Fitness classes are all the rage, especially this time of year.
As soon as January 1st rolls around, thousands and thousands of people start signing up for Zumba, spinning, cardio kickboxing, yoga, bootcamps, or whatever other group fitness classes are offered in their areas. Hell, even Jazzercise is still around after all these years.
What is it about training in this kind of setting that’s appealing to so many people, and is this something you should pursue?
Of course, that depends on your goals and what you want from your training, but there are a lot of good reasons for training in a group class setting, and many of our trainers lead GMB classes around the world. It’s not the right approach for everyone, though.
In this article, we’ll go over the pros and cons of training in a group setting, so you can find the approach that works for you.
3 Reasons to Start Going to Group Fitness Classes
Let’s start with the pros of training in a class setting (good news if you just bought a full year’s worth of Zumba classes).
1. Great for Motivation and Staying Consistent
Training with a community can be powerfully motivating. Working out with peers of similar or higher fitness level tends to increase your intensity during workouts and provide accountability. There are also interesting mental health benefits to group training, particularly with reducing stress and improving general quality of life.
With that community accountability and magnetism, it becomes easier to tap into the mighty power of consistency in your training.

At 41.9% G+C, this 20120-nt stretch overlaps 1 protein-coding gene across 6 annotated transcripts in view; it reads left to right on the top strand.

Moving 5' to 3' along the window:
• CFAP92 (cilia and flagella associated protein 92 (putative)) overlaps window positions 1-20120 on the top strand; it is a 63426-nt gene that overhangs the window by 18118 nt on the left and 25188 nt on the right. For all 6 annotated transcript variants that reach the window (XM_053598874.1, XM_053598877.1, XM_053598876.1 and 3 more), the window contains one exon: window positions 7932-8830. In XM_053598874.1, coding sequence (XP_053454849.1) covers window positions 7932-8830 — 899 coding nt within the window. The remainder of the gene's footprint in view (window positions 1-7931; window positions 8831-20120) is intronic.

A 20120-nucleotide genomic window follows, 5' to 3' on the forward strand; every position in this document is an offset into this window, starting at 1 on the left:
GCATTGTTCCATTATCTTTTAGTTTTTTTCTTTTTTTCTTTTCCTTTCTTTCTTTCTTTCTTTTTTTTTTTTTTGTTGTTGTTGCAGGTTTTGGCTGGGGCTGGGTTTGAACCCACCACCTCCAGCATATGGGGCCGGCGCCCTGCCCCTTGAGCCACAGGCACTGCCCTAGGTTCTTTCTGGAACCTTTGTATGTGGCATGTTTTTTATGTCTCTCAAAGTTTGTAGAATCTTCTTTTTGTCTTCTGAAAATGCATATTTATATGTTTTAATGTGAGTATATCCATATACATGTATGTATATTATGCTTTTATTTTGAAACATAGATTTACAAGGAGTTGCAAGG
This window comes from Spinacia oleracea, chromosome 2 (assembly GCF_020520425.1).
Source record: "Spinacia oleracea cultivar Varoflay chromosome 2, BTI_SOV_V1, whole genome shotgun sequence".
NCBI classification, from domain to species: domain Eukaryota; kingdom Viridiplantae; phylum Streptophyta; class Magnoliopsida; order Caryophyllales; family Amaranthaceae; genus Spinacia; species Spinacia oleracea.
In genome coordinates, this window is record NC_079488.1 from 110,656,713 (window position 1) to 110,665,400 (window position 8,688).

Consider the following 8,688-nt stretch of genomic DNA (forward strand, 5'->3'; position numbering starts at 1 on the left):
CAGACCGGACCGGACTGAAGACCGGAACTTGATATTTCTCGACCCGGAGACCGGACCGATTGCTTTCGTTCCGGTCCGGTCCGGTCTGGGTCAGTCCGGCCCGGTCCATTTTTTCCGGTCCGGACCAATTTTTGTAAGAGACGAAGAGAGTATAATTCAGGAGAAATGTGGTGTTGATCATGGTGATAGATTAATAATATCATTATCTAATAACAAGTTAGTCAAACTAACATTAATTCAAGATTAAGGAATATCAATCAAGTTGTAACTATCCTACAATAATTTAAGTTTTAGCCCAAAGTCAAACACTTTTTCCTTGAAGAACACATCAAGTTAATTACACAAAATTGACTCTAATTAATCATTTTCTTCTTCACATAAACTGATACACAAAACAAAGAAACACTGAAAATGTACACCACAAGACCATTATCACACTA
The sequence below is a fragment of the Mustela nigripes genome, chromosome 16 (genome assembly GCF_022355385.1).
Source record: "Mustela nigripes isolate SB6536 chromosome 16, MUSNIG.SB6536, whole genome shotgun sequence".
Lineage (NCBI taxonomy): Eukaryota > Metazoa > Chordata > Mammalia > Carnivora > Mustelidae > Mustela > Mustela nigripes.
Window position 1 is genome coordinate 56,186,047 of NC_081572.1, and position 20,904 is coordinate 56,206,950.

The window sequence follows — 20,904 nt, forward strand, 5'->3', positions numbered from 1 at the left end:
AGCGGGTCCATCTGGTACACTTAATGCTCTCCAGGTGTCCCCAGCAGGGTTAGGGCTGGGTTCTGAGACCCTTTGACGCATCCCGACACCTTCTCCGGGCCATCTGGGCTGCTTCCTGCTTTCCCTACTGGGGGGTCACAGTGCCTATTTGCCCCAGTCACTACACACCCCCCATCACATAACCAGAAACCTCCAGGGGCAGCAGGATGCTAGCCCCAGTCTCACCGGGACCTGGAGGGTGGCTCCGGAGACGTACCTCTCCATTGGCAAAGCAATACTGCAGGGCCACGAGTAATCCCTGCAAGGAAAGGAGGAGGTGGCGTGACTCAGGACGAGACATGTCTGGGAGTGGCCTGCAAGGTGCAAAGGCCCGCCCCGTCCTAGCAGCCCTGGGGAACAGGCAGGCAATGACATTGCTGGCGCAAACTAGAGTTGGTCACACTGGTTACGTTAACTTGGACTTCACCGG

Having somewhere that you need to be at a certain time, on the regular, with real people expecting you–group classes can encourage you to find a really solid rhythm to your training. The act of getting ready and showing up becomes a ritual, which can further reinforce positive habit change.
2. Affordable Alternative to Personal Training
Price-wise, you’re also in luck, at least when compared to 1-on-1 training (many standalone fitness programs–including our own–are far cheaper than paying for classes each month).
If you’re going to classes with quality instruction, and the classes aren’t too crowded, you can get some of the benefits of supervised training without the massive price tag that comes along with personal training, and you’ll be able to do far more sessions for your money.
3. Gives You a Chance to Try Things Out
Group classes also give you the opportunity to try out something new without over committing.
Many small group training studios, dance studios, and martial arts schools offer time-limited class programs, or punch-passes. This allows you to make a small investment in experimenting with new things until something really catches your attention. Then you can dive in deeper.
3 Reasons to Avoid Group Fitness Classes
For some people, group classes are the best possible training option, and if that’s you, then by all means, keep doing them! (But be sure to read the next section on how to make sure you’re going to high quality classes).
They’re not for everyone, though, and it’s arguable that if you have serious training goals, you should probably skip them altogether.
Here are some of the cons of training in this setting.
1. Lack of Continuity
With the exception of some specific classes (such as a particular martial art, or yoga, or style of dance), most drop-in classes at your local gym or fitness studio won’t necessarily follow any sort of path toward an end-goal.
You might go to the same exact class on a Monday, a Thursday, and a Saturday of the same week. It’s just about showing up and doing something, rather than showing up and working toward something. And that’s okay, sometimes, but that lack of continuity makes it hard to stay motivated and on track.
And for those classes that do have a sequence or plan, if you miss a class or two or three, when you come back to class, it’s often hard to just pick up where you left off.
2. Poor Setting for Learning Skills
Related to the lack of continuity, this type of setting makes it much more difficult (if possible at all) to learn specific skills. Skills-training, by definition, requires continuity and logical progressions.